One morning, while we were in Positano, we rented a boat from one of the stands along the beach. Most people decide to rent a rubber boat—the likes of what we rented in Sardinia—and jet down the coast with the sea-air whipping through their hair.
We were taking two small children out, so we went with the charming, but very slow fisherman’s boat.
Hudson was quite thrilled and looked out intensely. I asked if he was okay and he told me that’s the face he makes “when I very interested.” Fair enough!
He’d point to passing boats and exclaim “Those boats are fast! But not as fast as ours… Right daddy?!” Sure kid.
But about 10 minutes later, only slightly out of the village’s harbor, he was a bit bored; Aron and I both admitted that the slow rocking was making us a little queasy; and Skyler’s fussy squeals were a sign that she would not be sleeping as expected. Aron and I exchanged frustrated (nauseated expressions) and wondered how soon to call it a fail and turn the boat around.
I tried to channel those memories of Sardinia, when being out on our own boat was so exhilarating and recalled that it was the thrill of jumping off the bow into the cool water—the sort of thing completely unique to being out on a boat versus going to the beach—that really made the day.
And so we pulled into a small, picturesque cove and dropped anchor. Hudson counted to three and I lept! That queasy feeling disappeared instantly. Hudson and Aron went next as we took turns in the boat with Skyler.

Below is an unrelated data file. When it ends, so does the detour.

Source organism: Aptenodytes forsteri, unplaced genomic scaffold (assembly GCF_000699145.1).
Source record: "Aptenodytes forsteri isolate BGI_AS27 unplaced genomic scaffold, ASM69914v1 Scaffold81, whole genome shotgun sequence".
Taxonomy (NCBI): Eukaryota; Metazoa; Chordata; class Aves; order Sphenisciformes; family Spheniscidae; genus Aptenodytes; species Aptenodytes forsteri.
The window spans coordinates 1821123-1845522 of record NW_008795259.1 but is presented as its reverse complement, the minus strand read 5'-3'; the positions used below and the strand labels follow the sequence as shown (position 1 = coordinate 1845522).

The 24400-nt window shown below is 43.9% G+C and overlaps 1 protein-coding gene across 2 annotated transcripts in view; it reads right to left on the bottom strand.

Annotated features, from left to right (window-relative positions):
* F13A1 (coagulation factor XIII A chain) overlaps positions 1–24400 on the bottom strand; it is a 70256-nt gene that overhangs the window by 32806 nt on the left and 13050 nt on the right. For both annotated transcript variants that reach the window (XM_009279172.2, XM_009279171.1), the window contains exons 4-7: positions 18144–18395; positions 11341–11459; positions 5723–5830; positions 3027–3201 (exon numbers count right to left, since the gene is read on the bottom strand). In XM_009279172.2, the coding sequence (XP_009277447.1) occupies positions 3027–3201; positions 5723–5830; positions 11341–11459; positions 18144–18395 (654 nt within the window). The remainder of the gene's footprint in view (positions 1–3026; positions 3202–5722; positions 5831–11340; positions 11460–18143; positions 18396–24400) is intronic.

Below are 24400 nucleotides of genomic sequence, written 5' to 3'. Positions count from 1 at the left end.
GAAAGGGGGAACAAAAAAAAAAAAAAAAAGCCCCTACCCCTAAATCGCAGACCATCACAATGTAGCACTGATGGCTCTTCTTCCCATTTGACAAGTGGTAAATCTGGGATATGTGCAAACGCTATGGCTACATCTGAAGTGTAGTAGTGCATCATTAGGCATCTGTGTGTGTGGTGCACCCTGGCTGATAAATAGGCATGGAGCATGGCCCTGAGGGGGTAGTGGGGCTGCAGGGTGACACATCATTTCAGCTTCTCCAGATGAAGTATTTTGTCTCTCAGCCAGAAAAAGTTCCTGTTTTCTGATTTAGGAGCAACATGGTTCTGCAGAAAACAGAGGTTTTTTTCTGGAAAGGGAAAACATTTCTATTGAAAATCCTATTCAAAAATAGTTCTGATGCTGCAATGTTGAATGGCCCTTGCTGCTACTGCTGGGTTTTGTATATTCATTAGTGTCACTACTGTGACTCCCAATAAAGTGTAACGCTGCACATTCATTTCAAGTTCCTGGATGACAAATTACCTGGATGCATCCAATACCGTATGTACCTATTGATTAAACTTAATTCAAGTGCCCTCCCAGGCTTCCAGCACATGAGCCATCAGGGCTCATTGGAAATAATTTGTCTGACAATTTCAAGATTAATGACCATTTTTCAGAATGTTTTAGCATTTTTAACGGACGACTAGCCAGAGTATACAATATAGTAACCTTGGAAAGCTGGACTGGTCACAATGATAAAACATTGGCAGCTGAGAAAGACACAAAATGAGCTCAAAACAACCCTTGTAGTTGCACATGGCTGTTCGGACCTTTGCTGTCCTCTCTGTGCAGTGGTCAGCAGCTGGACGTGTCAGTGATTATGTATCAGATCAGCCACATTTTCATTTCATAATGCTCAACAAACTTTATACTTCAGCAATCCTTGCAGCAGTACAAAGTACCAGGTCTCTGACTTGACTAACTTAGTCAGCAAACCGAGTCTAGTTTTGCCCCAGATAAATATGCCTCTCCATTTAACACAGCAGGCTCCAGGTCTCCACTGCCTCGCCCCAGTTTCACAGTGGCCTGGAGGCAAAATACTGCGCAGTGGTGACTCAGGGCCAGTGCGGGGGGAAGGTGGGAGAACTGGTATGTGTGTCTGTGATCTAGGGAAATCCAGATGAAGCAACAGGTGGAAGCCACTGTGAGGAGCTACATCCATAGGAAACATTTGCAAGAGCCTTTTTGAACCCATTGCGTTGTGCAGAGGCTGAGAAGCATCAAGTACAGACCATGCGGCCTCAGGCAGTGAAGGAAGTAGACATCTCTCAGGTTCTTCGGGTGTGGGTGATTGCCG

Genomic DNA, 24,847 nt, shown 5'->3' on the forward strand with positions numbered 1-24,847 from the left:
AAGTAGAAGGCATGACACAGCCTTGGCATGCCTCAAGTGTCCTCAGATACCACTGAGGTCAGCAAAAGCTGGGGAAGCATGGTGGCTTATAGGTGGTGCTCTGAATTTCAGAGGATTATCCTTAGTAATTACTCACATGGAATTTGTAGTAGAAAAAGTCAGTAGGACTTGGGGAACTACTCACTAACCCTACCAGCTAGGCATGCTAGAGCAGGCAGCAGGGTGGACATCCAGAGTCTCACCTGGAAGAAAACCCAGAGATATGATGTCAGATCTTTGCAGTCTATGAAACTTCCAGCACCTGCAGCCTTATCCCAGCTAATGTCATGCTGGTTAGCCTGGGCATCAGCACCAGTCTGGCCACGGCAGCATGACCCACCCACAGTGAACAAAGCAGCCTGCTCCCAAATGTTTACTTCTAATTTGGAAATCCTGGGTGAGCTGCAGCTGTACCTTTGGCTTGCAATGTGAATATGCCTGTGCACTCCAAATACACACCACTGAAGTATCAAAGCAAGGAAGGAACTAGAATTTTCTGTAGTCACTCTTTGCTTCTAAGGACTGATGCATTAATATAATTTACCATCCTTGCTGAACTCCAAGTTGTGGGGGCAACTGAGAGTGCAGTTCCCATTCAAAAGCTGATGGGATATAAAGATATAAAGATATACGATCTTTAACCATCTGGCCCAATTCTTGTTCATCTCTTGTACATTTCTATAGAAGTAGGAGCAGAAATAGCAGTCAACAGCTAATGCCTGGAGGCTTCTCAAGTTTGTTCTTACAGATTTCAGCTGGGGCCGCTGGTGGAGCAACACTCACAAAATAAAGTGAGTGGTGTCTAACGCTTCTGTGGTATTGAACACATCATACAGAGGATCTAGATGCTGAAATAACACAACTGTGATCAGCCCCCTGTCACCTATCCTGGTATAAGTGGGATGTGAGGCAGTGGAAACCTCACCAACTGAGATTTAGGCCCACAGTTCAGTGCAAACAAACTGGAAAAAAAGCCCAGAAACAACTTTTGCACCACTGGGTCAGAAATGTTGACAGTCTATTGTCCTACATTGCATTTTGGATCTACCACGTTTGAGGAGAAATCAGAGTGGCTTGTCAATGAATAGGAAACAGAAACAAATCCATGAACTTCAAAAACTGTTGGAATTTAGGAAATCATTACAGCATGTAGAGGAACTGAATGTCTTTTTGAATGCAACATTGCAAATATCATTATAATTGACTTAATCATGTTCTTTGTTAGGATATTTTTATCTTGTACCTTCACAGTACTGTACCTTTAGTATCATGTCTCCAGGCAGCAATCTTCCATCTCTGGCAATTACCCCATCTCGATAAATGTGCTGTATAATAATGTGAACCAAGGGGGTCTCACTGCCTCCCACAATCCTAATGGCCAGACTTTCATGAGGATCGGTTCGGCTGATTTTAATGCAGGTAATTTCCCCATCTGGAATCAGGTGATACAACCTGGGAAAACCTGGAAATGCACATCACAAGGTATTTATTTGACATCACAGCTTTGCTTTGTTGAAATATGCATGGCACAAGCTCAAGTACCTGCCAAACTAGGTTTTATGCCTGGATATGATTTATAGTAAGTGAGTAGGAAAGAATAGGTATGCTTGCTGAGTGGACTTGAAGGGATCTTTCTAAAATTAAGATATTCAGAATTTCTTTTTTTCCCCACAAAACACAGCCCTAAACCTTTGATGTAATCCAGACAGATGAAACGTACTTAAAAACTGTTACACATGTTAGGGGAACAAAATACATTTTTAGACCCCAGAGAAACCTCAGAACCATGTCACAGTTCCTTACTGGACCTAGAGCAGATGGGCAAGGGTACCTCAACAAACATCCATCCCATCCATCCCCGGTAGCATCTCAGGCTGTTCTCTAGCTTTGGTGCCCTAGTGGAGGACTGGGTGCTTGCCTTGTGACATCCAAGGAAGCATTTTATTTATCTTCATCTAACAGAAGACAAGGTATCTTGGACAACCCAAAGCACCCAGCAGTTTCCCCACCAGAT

It changed everything.
It’s not as if the memory of that slow ride disappears, but it’s now something to look back on and laugh about, to maybe even say “not again” in reference to—but to wholly appreciate.
That morning changed from total fail to total highlight—even though those actual moments of jumping in and swimming were brief. It felt incredible and I’ll appreciate it for a lifetime.
When we returned the boat, we were on a high and decided to walk from the main beach to Fornillo beach to get lunch. Then, Hudson had a meltdown—we should have known not to push it around nap time—and back to the room we went.
This is all to say: the pictures never tell the whole story. I don’t pull out the camera and snap photos of Hudson crying. It’s not because I’m trying to hide anything or forget that it happens, but it’s just not what makes sense in that moment—and it’s usually not representative.
From my experience, one of the biggest threats to a happy vacation is having unreasonable expectations. One wants to assume that because you’re somewhere amazing, doing really special (and expensive!) things, your kids will be so wowed by it all that they’ll behave differently than you’re accustomed to. But in my experience, kids are kids, toddler are toddlers, wherever they are. Hudson’s pretty terrific as little travel companions go, but we play to his strengths (and remember his weaknesses) whenever possible.
So I always hope that as you read these travelogues and you have kids, you just take for granted that even if I don’t describe every time Hudson wanted that piece of basil removed from his pizza or cried because we closed the door and he wanted to do it, it is still happening.
We endured all of those same toddler antics in Italy that we endure in Davis. I think my children are wonderful and I of course don’t want to go out of my way to have Hudson think that all I noticed on any trip were those exasperating moments. But I want to be honest, too.
And the honest truth? Most of the time, you just dive in and it’s all well worth it.
Coming up next: A travelogue from Rome.
Update: Thanks for asking–source for my swimsuit.